What shall we make of how Chuck Mikolajczak reported today's business news for Reuters? He certainly told it straight, as a reporter should:
U.S. stocks posted their best day in four months on Tuesday after Citigroup said it was profitable in the first two months of 2009.
Major indexes jumped off 12-year lows in heavy trading after a key lawmaker said he expected the reinstatement of a rule that makes it harder to bet that a stock will fall.
Financials led the huge rally, rising 16 percent after Citigroup Inc (C.N)Chief Executive Vikram Pandit also stated in a memo to staff of what was once the largest U.S. bank that he was confident about its capital strength.
Nevertheless, since I tend to seek out the literary in every story I read, no matter how straight the delivery may be, I could only think (with grudging respect to Peggy Noonan) of the words of Willy Loman's long-suffering wife Linda in Death of a Salesman:
It takes so little to make him happy.
So little, indeed: Citigroup's self-proclamation of two months of profitability, and CEO Vikram Pandit's declaration of confidence. If that is not enough to confirm that our whole economic system is little more than a confidence game played for stakes we can barely imagine, I do not know what is. Furthermore, just to play the rubes for all they were worth, all the high rollers started breaking positive like a row of dominos:
The last time the S&P rose this much was after the U.S. government decided to rescue Citigroup for the first time in late November, when it agreed to pump $20 billion of new capital into the bank to avert a collapse that could have crippled the world's financial system.
Shares of Citigroup, in which the government more recently took a large common equity stake to help shore it up, jumped 38.1 percent to $1.45. Citi's stock has fallen about 78 percent year to date.
Other bank shares rallied, with Bank of America (BAC.N) up nearly 28 percent at $4.79, and Wells Fargo (WFC.N) up 18.5 percent at $11.81. An S&P index of financial stocks .GSPF popped up 15.6 percent.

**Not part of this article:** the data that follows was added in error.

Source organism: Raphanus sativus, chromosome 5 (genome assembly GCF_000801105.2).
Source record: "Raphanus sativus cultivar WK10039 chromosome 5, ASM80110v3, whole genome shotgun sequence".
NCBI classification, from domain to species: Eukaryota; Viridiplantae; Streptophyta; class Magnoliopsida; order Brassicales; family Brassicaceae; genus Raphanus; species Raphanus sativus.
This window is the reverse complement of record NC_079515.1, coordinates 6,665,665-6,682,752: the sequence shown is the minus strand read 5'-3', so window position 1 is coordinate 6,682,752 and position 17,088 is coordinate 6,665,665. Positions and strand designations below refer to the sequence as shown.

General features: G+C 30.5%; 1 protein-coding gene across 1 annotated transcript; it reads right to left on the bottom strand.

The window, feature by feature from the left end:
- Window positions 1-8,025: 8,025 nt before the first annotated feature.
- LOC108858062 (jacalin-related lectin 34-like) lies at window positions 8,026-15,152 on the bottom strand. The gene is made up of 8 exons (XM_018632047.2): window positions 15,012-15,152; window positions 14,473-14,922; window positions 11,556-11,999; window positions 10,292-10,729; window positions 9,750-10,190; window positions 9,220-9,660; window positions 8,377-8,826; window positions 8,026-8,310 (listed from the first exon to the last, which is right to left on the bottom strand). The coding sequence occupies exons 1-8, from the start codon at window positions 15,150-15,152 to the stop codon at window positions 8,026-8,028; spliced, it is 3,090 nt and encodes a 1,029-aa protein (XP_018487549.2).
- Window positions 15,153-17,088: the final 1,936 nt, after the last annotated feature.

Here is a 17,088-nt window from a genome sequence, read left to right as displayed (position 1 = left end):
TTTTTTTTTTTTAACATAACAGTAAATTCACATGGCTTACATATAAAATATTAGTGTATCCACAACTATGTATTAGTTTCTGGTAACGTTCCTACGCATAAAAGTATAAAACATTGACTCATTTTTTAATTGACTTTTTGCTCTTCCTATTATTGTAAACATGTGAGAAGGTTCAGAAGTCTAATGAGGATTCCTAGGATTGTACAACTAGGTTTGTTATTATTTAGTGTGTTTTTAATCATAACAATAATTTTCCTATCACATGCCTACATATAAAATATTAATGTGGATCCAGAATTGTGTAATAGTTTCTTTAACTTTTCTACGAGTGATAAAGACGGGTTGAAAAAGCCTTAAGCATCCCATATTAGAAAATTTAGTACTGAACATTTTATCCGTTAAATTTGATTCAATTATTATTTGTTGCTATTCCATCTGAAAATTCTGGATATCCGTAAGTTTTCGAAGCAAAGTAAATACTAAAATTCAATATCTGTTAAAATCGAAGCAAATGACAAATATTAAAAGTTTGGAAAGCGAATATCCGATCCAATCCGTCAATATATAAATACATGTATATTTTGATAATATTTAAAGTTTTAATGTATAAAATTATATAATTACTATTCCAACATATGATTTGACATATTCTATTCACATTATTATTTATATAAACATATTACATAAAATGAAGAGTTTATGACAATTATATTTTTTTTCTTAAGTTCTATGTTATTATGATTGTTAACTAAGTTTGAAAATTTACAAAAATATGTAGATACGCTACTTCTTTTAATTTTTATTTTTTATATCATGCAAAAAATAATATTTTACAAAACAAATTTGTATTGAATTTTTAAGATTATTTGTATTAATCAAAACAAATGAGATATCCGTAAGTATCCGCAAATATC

JPMorgan (JPM.N) was the Dow's top performer with nearly a 23 percent jump to $19.50. All 30 Dow components were in positive territory.
Other standouts included technology shares, with a jump in bellwethers like Apple Inc (AAPL.O) halting a three-day sell-off in the sector. The iPhone maker's stock, up 6.6 percent at $88.63, provided the biggest boost to the Nasdaq 100 .NDX. Microsoft (MSFT.O) gained 8.8 percent to $16.48 while Qualcomm (QCOM.O) added 7.2 percent to $35.36.
Highlighting the broad-based rally, the Dow Jones Home Construction index .DJUSHB climbed 15 percent, led by Pulte Homes (PHM.N) and D.R. Horton Inc (DHI.N).
Trading was heavy on the New York Stock Exchange, with about 2.19 billion shares changing hands, above last year's estimated daily average of 1.49 billion, while on Nasdaq, about 2.39 billion shares traded, above last year's daily average of 2.28 billion.
Volume on the NYSE was the second largest for the year.
Advancing stocks outnumbered declining ones on the NYSE by a ratio of about 14 to 1, while on the Nasdaq, about five stocks rose for every one that fell.
Now, given how bad economic conditions are, I do not want to rain on anyone's parade; but isn't this a bit of an exaggerated reaction to a few claims that may not even have been validated? Indeed, the magnitude of that exaggeration demonstrates just how desperate things are and how addicted we continue to be to our belief in quick fixes (multiple semantics intended there). I may have thought that one of the changes that mattered would be that Barack Obama would treat us like adults, in contrast to George W. Bush treating us like scared children; but our fixation with instant gratification demonstrates that childhood is still with us. Tomorrow may be another day, Scarlett; but don't expect it to be better, just because today was good!